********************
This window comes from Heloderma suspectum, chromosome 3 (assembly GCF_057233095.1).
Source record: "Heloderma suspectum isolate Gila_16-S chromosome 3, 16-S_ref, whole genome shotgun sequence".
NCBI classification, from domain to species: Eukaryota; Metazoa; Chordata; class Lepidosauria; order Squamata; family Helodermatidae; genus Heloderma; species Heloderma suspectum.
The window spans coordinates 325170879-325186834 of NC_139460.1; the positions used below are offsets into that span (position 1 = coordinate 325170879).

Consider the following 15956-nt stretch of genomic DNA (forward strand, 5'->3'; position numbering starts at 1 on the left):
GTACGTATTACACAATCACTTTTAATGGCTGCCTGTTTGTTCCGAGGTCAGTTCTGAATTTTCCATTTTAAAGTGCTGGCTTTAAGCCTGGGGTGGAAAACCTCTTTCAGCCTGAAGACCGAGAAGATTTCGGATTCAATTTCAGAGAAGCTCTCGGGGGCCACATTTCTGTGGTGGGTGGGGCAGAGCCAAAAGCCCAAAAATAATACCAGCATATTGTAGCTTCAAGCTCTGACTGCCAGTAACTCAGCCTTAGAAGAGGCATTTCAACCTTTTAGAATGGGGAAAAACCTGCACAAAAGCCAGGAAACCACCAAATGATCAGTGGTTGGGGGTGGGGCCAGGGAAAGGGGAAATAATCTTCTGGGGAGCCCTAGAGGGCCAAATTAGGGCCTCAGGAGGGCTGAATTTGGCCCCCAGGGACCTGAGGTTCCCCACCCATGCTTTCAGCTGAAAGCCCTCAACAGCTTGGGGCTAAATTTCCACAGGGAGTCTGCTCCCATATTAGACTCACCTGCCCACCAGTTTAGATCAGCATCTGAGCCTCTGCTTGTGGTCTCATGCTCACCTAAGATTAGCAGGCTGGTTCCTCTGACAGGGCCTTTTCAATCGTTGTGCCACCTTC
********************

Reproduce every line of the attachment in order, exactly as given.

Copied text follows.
This window comes from Heloderma suspectum, chromosome 3 (assembly GCF_057233095.1).
Source record: "Heloderma suspectum isolate Gila_16-S chromosome 3, 16-S_ref, whole genome shotgun sequence".
NCBI classification, from domain to species: Eukaryota; Metazoa; Chordata; class Lepidosauria; order Squamata; family Helodermatidae; genus Heloderma; species Heloderma suspectum.
The window spans coordinates 325170879-325186834 of NC_139460.1; the positions used below are offsets into that span (position 1 = coordinate 325170879).

Consider the following 15956-nt stretch of genomic DNA (forward strand, 5'->3'; position numbering starts at 1 on the left):
GTACGTATTACACAATCACTTTTAATGGCTGCCTGTTTGTTCCGAGGTCAGTTCTGAATTTTCCATTTTAAAGTGCTGGCTTTAAGCCTGGGGTGGAAAACCTCTTTCAGCCTGAAGACCGAGAAGATTTCGGATTCAATTTCAGAGAAGCTCTCGGGGGCCACATTTCTGTGGTGGGTGGGGCAGAGCCAAAAGCCCAAAAATAATACCAGCATATTGTAGCTTCAAGCTCTGACTGCCAGTAACTCAGCCTTAGAAGAGGCATTTCAACCTTTTAGAATGGGGAAAAACCTGCACAAAAGCCAGGAAACCACCAAATGATCAGTGGTTGGGGGTGGGGCCAGGGAAAGGGGAAATAATCTTCTGGGGAGCCCTAGAGGGCCAAATTAGGGCCTCAGGAGGGCTGAATTTGGCCCCCAGGGACCTGAGGTTCCCCACCCATGCTTTCAGCTGAAAGCCCTCAACAGCTTGGGGCTAAATTTCCACAGGGAGTCTGCTCCCATATTAGACTCACCTGCCCACCAGTTTAGATCAGCATCTGAGCCTCTGCTTGTGGTCTCATGCTCACCTAAGATTAGCAGGCTGGTTCCTCTGACAGGGCCTTTTCAATCGTTGTGCCACCTTC